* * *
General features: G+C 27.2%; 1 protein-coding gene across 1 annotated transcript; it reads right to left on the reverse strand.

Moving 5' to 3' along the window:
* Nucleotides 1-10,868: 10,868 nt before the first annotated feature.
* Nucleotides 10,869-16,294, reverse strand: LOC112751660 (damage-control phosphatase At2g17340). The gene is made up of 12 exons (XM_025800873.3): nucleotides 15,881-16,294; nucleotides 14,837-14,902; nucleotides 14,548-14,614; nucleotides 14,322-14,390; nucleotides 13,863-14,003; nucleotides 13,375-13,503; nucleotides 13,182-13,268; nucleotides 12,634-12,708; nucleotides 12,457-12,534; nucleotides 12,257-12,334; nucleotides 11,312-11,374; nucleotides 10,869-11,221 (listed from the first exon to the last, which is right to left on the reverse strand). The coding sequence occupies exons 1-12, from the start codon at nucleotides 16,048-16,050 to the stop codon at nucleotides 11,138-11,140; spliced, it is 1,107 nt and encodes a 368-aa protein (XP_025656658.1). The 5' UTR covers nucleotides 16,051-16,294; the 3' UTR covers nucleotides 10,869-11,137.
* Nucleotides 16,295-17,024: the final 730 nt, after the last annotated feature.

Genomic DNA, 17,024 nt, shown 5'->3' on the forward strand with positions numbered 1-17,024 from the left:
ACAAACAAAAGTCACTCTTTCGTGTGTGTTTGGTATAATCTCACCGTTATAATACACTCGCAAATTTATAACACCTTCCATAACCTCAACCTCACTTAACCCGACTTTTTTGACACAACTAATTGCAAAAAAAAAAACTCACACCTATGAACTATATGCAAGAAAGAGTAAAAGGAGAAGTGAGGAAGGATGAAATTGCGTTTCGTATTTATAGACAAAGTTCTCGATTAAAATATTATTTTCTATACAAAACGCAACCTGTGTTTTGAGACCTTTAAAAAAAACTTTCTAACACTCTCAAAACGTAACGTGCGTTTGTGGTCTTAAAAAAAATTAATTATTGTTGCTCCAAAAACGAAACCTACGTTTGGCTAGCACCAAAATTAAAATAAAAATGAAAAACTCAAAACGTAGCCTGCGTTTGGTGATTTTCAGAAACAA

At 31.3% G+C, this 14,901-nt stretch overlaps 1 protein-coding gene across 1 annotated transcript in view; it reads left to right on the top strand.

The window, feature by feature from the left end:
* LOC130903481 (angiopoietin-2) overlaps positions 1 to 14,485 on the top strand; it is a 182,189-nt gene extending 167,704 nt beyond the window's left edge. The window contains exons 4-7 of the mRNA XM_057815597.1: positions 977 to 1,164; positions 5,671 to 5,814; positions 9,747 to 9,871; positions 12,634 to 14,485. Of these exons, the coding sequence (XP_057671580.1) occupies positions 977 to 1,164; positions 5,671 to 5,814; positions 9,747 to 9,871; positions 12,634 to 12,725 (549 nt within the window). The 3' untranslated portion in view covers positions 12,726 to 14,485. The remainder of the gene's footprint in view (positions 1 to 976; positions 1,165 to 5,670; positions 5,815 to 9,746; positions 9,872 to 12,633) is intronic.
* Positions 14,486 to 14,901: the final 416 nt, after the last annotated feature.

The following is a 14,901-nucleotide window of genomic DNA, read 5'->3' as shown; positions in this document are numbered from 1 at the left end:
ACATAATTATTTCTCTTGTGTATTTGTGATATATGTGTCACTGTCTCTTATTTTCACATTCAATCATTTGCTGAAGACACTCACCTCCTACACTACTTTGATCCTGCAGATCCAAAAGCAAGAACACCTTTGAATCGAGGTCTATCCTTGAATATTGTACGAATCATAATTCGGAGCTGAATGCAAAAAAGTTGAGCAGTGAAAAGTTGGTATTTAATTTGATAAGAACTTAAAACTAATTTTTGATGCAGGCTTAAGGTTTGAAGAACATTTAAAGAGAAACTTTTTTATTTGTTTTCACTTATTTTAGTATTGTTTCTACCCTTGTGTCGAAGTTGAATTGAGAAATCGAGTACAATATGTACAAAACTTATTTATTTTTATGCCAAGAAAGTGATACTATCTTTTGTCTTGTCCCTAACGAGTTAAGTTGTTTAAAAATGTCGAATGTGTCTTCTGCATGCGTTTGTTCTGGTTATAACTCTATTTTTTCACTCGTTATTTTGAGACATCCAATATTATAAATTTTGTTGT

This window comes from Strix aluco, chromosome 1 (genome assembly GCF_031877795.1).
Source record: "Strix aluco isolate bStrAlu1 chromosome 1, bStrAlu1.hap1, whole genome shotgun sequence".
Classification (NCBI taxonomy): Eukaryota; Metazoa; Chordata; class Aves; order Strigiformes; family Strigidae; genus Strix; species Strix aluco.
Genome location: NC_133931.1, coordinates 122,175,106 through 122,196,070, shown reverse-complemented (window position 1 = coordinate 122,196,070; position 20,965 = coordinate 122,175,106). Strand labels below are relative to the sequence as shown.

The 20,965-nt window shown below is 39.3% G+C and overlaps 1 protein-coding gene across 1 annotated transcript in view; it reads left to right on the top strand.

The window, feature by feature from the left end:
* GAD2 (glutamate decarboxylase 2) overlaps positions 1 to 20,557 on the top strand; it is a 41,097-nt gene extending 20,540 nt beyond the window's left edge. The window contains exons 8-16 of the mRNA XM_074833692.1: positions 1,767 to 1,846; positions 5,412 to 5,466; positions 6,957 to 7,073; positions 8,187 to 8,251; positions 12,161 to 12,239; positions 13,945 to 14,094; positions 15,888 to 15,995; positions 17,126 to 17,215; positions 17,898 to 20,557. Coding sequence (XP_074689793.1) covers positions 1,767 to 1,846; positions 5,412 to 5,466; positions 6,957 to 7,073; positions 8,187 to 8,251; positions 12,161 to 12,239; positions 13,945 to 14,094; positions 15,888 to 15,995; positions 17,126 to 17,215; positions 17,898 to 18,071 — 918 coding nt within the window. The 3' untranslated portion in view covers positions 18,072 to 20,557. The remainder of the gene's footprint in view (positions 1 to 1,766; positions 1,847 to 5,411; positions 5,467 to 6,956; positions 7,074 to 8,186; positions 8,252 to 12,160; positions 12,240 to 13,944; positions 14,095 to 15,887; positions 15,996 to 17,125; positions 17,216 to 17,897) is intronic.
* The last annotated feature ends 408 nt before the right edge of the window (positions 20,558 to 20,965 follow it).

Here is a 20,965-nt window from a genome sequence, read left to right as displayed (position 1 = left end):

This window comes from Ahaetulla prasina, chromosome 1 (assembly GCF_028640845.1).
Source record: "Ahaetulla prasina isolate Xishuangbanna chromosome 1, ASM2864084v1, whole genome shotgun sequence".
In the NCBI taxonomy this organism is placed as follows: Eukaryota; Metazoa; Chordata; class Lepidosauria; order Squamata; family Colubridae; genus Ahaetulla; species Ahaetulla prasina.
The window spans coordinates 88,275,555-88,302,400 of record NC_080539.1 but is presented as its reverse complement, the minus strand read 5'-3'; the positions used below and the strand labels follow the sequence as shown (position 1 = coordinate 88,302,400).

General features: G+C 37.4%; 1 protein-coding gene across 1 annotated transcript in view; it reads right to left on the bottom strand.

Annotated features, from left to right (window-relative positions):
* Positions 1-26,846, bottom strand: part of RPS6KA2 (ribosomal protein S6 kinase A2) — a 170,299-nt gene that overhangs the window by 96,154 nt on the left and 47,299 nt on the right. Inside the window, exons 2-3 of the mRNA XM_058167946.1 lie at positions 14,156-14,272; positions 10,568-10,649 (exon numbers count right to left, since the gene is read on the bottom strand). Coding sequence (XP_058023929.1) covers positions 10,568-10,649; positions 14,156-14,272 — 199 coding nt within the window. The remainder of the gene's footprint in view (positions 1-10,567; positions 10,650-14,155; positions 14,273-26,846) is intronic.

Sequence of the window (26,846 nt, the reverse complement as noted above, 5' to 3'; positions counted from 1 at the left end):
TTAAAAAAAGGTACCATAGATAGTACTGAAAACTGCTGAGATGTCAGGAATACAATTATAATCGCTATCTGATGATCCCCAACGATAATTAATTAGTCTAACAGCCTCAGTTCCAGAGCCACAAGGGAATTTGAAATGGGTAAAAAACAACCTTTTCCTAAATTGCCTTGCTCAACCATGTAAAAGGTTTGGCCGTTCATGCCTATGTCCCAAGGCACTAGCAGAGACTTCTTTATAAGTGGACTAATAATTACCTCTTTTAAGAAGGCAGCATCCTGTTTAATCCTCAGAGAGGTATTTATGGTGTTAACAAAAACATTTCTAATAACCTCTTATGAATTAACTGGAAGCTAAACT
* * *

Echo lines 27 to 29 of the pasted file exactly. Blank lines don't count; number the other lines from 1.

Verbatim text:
General features: G+C 37.4%; 1 protein-coding gene across 1 annotated transcript in view; it reads right to left on the bottom strand.

Annotated features, from left to right (window-relative positions):
* Positions 1-26,846, bottom strand: part of RPS6KA2 (ribosomal protein S6 kinase A2) — a 170,299-nt gene that overhangs the window by 96,154 nt on the left and 47,299 nt on the right. Inside the window, exons 2-3 of the mRNA XM_058167946.1 lie at positions 14,156-14,272; positions 10,568-10,649 (exon numbers count right to left, since the gene is read on the bottom strand). Coding sequence (XP_058023929.1) covers positions 10,568-10,649; positions 14,156-14,272 — 199 coding nt within the window. The remainder of the gene's footprint in view (positions 1-10,567; positions 10,650-14,155; positions 14,273-26,846) is intronic.